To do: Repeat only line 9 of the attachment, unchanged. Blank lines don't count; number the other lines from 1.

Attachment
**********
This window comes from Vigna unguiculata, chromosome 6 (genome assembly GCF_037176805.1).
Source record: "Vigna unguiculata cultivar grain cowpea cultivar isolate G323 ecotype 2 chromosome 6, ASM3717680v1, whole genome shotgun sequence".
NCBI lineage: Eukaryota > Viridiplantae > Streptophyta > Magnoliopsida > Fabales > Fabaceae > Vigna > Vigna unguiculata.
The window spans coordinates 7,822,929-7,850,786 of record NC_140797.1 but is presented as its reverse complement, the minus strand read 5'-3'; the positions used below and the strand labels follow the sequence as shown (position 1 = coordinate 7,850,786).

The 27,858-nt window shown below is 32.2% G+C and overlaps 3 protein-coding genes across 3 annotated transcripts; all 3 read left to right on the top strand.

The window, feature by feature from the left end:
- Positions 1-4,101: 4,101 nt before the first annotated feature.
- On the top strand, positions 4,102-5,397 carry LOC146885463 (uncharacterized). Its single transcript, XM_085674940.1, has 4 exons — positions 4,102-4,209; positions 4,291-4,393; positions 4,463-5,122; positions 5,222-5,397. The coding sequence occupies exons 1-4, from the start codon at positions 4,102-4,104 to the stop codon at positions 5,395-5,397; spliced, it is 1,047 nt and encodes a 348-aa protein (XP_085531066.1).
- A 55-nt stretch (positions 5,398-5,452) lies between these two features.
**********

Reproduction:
- A 55-nt stretch (positions 5,398-5,452) lies between these two features.